Prerequisites

Using MR3 Cloud on Amazon EKS has the following prerequisites:

  1. The user can create IAM policies.
  2. The user has access to an S3 bucket storing the warehouse and all S3 buckets containing datasets.
  3. The user can create an EKS cluster with the command eksctl.
  4. The user can configure LoadBalancers.
  5. The user can create EFS.
  6. A database server for Metastore is ready and accessible from the EKS cluster.
  7. A database server for Ranger is ready and accessible from the EKS cluster. It is okay to use the same database server for Metastore.
  8. The user can run Beeline to connect to HiveServer2 running at a given address.

The user may create new resources (such as IAM policies) either on the AWS console or by executing AWS CLI.

Load

After loading a configuration, the menu bar at the top shows several menus colored either in red or in grey.

topmenu

A red menu means that some parameters are wrong or missing, and a grey menu means that it has not been visited. After downloading a YAML file, the menu turns green.

topmenu

The menu Connect turns green when all the other menus are green.

Download

When all the input fields are okay, press the Download button to download a YAML file. Then the user can execute the command eksctl or kubectl.

download

The quick start guide Using MR3 Cloud on EKS contains more details.

EKS page

1. IAM policy for autoscaling

Create an IAM policy for autoscaling as shown below. Get the ARN (Amazon Resource Name) of the IAM policy. In our example, we create an IAM policy called EKSAutoScalingWorkerPolicy.

$ vi EKSAutoScalingWorkerPolicy.json
{
  "Version": "2012-10-17",
  "Statement": [
    {
      "Effect": "Allow",
      "Action": [
        "autoscaling:DescribeAutoScalingGroups",
        "autoscaling:DescribeAutoScalingInstances",
        "autoscaling:DescribeLaunchConfigurations",
        "autoscaling:DescribeTags",
        "ec2:DescribeInstanceTypes",
        "ec2:DescribeLaunchTemplateVersions"
      ],
      "Resource": ["*"]
    },
    {
      "Effect": "Allow",
      "Action": [
        "autoscaling:SetDesiredCapacity",
        "autoscaling:TerminateInstanceInAutoScalingGroup",
        "ec2:DescribeInstanceTypes",
        "eks:DescribeNodegroup"
      ],
      "Resource": ["*"]
    }
  ]
}

$ aws iam create-policy --policy-name EKSAutoScalingWorkerPolicy --policy-document file://EKSAutoScalingWorkerPolicy.json
{
    "Policy": {
...
        "Arn": "arn:aws:iam::111111111111:policy/EKSAutoScalingWorkerPolicy",
...

Use the ARN in the field Autoscaling Policy in the section IAM Policy.

2. IAM policy for accessing S3 buckets

Create an IAM policy for allowing every Pod to access S3 buckets storing the warehouse and containing datasets. Adjust the Action field to restrict the set of operations permitted to Pods. Get the ARN of the IAM policy. In our example, we create an IAM policy called MR3AccessS3.

$ vi MR3AccessS3.json
{
    "Version": "2012-10-17",
    "Statement": [
        {
            "Effect": "Allow",
            "Action": [
                "s3:*"
            ],
            "Resource": [
                "arn:aws:s3:::hive-warehouse-dir",
                "arn:aws:s3:::hive-warehouse-dir/*",
                "arn:aws:s3:::hive-partitioned-1000-orc",
                "arn:aws:s3:::hive-partitioned-1000-orc/*"
            ]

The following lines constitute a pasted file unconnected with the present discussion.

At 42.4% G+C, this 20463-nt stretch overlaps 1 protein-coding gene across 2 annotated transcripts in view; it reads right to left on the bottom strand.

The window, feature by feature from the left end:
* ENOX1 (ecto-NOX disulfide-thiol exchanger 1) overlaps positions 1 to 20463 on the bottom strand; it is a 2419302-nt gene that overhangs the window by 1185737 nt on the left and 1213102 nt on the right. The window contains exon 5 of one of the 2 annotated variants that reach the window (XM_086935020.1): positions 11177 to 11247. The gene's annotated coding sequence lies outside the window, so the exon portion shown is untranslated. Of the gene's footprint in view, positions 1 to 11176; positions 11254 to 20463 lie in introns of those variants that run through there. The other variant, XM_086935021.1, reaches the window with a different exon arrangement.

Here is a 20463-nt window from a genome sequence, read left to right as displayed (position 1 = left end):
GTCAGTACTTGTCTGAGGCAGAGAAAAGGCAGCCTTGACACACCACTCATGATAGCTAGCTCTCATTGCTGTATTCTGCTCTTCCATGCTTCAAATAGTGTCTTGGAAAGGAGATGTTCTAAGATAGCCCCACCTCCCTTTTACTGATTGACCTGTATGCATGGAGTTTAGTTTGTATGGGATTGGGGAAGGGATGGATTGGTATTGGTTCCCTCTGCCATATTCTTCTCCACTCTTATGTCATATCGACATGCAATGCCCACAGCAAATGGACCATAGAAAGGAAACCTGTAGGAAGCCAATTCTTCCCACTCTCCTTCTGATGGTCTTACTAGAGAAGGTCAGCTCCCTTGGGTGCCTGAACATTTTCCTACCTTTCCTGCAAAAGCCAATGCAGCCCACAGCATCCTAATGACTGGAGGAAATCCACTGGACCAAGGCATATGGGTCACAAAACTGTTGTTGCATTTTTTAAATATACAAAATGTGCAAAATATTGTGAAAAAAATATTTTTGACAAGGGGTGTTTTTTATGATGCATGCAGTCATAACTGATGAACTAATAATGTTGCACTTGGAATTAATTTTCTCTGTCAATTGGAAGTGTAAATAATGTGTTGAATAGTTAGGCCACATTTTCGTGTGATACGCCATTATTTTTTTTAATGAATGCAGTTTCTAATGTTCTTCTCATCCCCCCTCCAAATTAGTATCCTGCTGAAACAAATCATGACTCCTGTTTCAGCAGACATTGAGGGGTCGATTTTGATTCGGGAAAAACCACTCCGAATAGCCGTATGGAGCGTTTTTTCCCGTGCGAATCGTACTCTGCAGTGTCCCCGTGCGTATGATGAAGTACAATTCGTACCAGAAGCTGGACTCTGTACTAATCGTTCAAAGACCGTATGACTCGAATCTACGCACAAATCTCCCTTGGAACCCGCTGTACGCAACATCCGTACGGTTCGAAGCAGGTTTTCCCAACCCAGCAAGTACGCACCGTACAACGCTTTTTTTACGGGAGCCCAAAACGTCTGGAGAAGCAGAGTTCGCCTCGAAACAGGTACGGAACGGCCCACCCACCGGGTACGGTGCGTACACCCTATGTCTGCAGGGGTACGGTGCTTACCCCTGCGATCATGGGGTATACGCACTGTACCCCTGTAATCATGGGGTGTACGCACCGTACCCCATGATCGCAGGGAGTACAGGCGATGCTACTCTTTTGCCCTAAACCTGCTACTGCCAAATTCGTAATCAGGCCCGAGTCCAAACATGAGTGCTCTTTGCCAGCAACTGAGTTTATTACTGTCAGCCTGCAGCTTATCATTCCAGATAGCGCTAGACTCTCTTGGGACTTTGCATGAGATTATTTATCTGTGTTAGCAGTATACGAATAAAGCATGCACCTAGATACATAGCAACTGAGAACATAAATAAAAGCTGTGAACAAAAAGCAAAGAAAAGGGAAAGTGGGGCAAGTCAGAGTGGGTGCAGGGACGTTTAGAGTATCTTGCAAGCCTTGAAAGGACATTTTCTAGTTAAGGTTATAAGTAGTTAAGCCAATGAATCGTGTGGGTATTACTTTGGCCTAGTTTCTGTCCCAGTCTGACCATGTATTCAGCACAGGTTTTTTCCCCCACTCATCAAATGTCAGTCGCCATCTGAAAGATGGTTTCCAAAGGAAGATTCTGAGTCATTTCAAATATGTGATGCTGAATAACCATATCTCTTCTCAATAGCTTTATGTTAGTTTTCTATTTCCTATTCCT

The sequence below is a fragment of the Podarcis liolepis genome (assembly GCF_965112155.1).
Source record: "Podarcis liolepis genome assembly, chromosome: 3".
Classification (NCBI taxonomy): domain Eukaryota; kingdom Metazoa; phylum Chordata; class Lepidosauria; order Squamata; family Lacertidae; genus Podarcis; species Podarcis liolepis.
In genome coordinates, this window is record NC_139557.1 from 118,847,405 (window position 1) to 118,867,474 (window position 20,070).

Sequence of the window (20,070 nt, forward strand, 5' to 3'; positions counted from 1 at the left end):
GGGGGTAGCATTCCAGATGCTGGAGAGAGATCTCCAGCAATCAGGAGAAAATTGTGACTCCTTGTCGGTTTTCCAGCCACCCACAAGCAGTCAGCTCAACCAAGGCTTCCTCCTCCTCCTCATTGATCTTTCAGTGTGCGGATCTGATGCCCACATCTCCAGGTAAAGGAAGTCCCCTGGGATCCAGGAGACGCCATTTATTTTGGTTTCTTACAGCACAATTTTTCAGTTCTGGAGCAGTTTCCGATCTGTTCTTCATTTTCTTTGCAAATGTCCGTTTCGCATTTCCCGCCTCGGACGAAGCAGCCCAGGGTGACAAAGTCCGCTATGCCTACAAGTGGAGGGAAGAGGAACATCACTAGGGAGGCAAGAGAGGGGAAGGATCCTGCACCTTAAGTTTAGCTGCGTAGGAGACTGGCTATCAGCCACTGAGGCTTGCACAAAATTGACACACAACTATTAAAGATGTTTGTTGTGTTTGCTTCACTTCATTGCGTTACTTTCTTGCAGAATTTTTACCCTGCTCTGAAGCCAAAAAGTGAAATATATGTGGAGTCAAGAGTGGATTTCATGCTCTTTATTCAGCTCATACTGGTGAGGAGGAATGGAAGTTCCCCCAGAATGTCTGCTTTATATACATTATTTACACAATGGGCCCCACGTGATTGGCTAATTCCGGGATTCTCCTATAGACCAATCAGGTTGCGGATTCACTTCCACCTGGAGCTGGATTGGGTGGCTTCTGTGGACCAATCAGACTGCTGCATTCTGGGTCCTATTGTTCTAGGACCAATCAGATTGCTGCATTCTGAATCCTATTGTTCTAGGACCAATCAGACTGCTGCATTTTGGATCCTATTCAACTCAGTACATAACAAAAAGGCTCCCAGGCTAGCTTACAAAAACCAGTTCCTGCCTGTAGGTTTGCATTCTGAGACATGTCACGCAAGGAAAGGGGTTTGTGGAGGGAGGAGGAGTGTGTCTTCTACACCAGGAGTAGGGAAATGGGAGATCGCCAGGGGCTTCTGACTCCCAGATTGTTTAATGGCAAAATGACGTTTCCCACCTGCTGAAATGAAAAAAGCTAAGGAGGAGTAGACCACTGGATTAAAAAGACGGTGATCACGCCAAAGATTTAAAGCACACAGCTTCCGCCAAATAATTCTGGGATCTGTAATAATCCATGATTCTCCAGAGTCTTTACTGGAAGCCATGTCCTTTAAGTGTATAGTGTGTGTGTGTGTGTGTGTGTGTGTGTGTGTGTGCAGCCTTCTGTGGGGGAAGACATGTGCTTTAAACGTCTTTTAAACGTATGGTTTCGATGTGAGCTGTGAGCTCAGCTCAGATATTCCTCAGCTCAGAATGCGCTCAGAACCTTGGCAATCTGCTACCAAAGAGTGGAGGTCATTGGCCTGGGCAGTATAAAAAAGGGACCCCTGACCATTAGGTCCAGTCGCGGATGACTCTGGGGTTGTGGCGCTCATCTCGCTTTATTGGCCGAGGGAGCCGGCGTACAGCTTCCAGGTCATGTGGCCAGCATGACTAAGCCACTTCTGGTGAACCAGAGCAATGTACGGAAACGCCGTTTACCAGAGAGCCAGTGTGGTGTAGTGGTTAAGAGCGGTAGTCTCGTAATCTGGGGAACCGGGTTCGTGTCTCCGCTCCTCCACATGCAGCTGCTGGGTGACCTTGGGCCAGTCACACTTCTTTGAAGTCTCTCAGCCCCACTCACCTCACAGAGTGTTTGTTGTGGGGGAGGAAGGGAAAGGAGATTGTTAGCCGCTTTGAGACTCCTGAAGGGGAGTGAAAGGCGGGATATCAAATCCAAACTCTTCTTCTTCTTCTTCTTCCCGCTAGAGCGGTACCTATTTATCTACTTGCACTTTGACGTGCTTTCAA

}
    ]
}

$ aws iam create-policy --policy-name MR3AccessS3 --policy-document file://MR3AccessS3.json
{
    "Policy": {
...
        "Arn": "arn:aws:iam::111111111111:policy/MR3AccessS3",
...

Use the ARN in the field S3 Access Policy in the section IAM Policy.

3. Creating an EKS cluster

Fill in all the input fields. Choose a unique name for an EKS cluster and use it in the field Name. Download a YAML file eks-cluster.yaml and execute the command eksctl.

$ eksctl create cluster -f eks-cluster.yaml
2022-05-24 17:23:31 [ℹ]  eksctl version 0.86.0
2022-05-24 17:23:31 [ℹ]  using region ap-northeast-2
2022-05-24 17:23:31 [ℹ]  setting availability zones to [ap-northeast-2c ap-northeast-2a ap-northeast-2d]
..
2022-05-24 17:39:49 [✔]  EKS cluster "hive-mr3" in "ap-northeast-2" region is ready

The user can verify that only a master node is available in the EKS cluster.

$ kubectl get nodes
NAME                                                STATUS   ROLES    AGE   VERSION
ip-192-168-55-210.ap-northeast-2.compute.internal   Ready    <none>   59s   v1.21.5-eks-9017834

Get the public IP address of the master node which we may need when checking access to the database servers for Metastore and Ranger on the Applications page.

$ kubectl describe node ip-192-168-55-210.ap-northeast-2.compute.internal | grep -e InternalIP -e ExternalIP
  InternalIP:   192.168.55.210
  ExternalIP:   3.34.187.73

Autoscaler page

Download a YAML file autoscaler.yaml and execute the command kubectl to start the Kubernetes Autoscaler.

$ kubectl apply -f autoscaler.yaml
serviceaccount/cluster-autoscaler created
deployment.apps/cluster-autoscaler created
clusterrole.rbac.authorization.k8s.io/cluster-autoscaler created
clusterrolebinding.rbac.authorization.k8s.io/cluster-autoscaler created
role.rbac.authorization.k8s.io/cluster-autoscaler created
rolebinding.rbac.authorization.k8s.io/cluster-autoscaler created

The user can check that the Kubernetes Autoscaler has started properly.

$ kubectl get pods -n kube-system | grep autoscaler
NAME                                READY   STATUS    RESTARTS   AGE
cluster-autoscaler-cbd5c6cf-msbpx   1/1     Running   0          18s

Services page

Choose a namespace and use it in the field Namespace. In order to use HTTPS when connecting to the Apache server, the user should provide an SSL certificate created with AWS Certificate Manager. Use its ARN in the field SSL Certificate ARN.

Download a YAML file service.yaml and execute the command kubectl to create two LoadBalancer services. Later the LoadBalancer with LoadBalancerPort 8080 is connected to an Apacher server while the LoadBalancer with LoadBalancerPort 10001 is connect to HiveServer2.

$ kubectl create -f service.yaml
namespace/hivemr3 created
service/apache created
service/hiveserver2 created

$ aws elb describe-load-balancers
...
            "CanonicalHostedZoneName": "a75c6382cd52746b4bc0370f0495d3c8-1372639668.ap-northeast-2.elb.amazonaws.com",
            "CanonicalHostedZoneNameID": "ZWKZPGTI48KDX",
            "ListenerDescriptions": [
                {
                    "Listener": {
                        "Protocol": "TCP",
                        "LoadBalancerPort": 8080,
...
            "CanonicalHostedZoneName": "ac004dea1e4224b249b0ea88183d96c8-2015438666.ap-northeast-2.elb.amazonaws.com",
            "CanonicalHostedZoneNameID": "ZWKZPGTI48KDX",
            "ListenerDescriptions": [
                {
                    "Listener": {
                        "Protocol": "TCP",
                        "LoadBalancerPort": 10001,
...

Get the address and hostname of each service (which we use on the Applications page).

$ nslookup a75c6382cd52746b4bc0370f0495d3c8-1372639668.ap-northeast-2.elb.amazonaws.com
...
Name:	a75c6382cd52746b4bc0370f0495d3c8-1372639668.ap-northeast-2.elb.amazonaws.com
Address: 3.39.33.1
Name:	a75c6382cd52746b4bc0370f0495d3c8-1372639668.ap-northeast-2.elb.amazonaws.com